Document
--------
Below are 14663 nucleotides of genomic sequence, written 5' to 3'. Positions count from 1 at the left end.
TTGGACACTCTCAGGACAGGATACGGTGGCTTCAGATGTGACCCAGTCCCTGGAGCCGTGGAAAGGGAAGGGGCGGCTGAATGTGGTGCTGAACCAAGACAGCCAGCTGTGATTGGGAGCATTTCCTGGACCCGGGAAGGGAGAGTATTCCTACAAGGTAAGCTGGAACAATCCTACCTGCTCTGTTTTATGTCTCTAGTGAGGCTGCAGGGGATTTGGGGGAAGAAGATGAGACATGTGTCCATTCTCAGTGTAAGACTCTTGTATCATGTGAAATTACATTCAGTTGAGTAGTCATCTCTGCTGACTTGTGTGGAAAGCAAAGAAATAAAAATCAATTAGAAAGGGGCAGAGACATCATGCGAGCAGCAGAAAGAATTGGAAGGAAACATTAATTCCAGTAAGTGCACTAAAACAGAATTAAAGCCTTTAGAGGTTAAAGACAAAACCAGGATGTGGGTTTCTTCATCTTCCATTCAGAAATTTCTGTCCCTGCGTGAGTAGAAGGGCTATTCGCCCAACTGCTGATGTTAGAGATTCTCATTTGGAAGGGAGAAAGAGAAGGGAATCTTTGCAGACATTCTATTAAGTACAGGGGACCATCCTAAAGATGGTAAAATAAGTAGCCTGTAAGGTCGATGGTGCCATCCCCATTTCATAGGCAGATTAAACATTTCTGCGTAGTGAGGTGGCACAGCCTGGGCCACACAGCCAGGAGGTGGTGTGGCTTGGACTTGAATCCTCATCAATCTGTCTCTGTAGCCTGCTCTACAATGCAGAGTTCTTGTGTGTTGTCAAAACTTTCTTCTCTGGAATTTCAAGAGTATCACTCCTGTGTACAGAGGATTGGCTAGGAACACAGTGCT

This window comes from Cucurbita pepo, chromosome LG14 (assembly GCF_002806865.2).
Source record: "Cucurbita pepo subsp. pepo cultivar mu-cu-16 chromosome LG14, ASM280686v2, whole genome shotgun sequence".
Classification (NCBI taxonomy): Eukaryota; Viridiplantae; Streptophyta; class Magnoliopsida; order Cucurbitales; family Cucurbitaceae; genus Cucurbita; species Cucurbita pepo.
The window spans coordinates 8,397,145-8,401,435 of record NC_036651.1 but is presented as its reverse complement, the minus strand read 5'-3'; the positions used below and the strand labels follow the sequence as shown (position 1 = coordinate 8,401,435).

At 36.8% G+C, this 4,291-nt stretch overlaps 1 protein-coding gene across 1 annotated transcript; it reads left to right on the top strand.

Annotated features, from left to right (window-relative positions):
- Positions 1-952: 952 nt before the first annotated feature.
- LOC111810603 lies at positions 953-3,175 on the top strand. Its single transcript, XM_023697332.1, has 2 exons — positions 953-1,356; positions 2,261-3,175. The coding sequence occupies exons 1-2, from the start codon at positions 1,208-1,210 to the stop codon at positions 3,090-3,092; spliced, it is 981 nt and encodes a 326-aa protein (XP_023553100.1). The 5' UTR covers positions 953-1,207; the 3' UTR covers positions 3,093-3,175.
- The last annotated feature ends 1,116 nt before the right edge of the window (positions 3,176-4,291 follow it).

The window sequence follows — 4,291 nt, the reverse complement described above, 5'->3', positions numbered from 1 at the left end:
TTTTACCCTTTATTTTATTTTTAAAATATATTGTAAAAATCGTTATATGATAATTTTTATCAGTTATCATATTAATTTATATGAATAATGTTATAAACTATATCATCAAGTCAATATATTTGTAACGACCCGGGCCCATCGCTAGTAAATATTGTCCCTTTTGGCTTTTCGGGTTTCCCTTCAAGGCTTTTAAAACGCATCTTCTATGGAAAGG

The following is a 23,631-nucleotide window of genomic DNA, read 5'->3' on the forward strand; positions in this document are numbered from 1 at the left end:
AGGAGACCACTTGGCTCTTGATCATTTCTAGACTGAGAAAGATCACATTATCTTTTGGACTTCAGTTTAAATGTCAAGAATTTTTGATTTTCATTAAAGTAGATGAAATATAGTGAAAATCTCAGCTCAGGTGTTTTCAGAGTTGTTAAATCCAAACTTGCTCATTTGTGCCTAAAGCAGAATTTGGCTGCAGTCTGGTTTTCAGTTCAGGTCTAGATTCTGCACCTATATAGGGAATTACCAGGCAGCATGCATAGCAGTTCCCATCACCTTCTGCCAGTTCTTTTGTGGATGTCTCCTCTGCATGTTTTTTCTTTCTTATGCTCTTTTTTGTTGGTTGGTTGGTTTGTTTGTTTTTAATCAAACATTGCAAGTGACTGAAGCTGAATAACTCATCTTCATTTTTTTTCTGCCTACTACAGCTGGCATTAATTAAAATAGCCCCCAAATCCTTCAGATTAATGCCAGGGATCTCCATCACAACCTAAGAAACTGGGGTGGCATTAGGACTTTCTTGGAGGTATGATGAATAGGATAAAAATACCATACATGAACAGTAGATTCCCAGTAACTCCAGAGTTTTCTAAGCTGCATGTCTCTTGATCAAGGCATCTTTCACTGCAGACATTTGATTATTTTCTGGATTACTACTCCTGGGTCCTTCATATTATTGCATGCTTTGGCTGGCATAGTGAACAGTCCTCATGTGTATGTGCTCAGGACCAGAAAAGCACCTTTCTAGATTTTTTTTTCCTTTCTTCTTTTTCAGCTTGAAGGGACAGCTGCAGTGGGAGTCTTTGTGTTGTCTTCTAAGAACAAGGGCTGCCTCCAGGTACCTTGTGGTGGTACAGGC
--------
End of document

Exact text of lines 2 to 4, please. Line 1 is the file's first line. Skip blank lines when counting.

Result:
TTGGACACTCTCAGGACAGGATACGGTGGCTTCAGATGTGACCCAGTCCCTGGAGCCGTGGAAAGGGAAGGGGCGGCTGAATGTGGTGCTGAACCAAGACAGCCAGCTGTGATTGGGAGCATTTCCTGGACCCGGGAAGGGAGAGTATTCCTACAAGGTAAGCTGGAACAATCCTACCTGCTCTGTTTTATGTCTCTAGTGAGGCTGCAGGGGATTTGGGGGAAGAAGATGAGACATGTGTCCATTCTCAGTGTAAGACTCTTGTATCATGTGAAATTACATTCAGTTGAGTAGTCATCTCTGCTGACTTGTGTGGAAAGCAAAGAAATAAAAATCAATTAGAAAGGGGCAGAGACATCATGCGAGCAGCAGAAAGAATTGGAAGGAAACATTAATTCCAGTAAGTGCACTAAAACAGAATTAAAGCCTTTAGAGGTTAAAGACAAAACCAGGATGTGGGTTTCTTCATCTTCCATTCAGAAATTTCTGTCCCTGCGTGAGTAGAAGGGCTATTCGCCCAACTGCTGATGTTAGAGATTCTCATTTGGAAGGGAGAAAGAGAAGGGAATCTTTGCAGACATTCTATTAAGTACAGGGGACCATCCTAAAGATGGTAAAATAAGTAGCCTGTAAGGTCGATGGTGCCATCCCCATTTCATAGGCAGATTAAACATTTCTGCGTAGTGAGGTGGCACAGCCTGGGCCACACAGCCAGGAGGTGGTGTGGCTTGGACTTGAATCCTCATCAATCTGTCTCTGTAGCCTGCTCTACAATGCAGAGTTCTTGTGTGTTGTCAAAACTTTCTTCTCTGGAATTTCAAGAGTATCACTCCTGTGTACAGAGGATTGGCTAGGAACACAGTGCT

This window comes from Cucurbita pepo, chromosome LG14 (assembly GCF_002806865.2).
Source record: "Cucurbita pepo subsp. pepo cultivar mu-cu-16 chromosome LG14, ASM280686v2, whole genome shotgun sequence".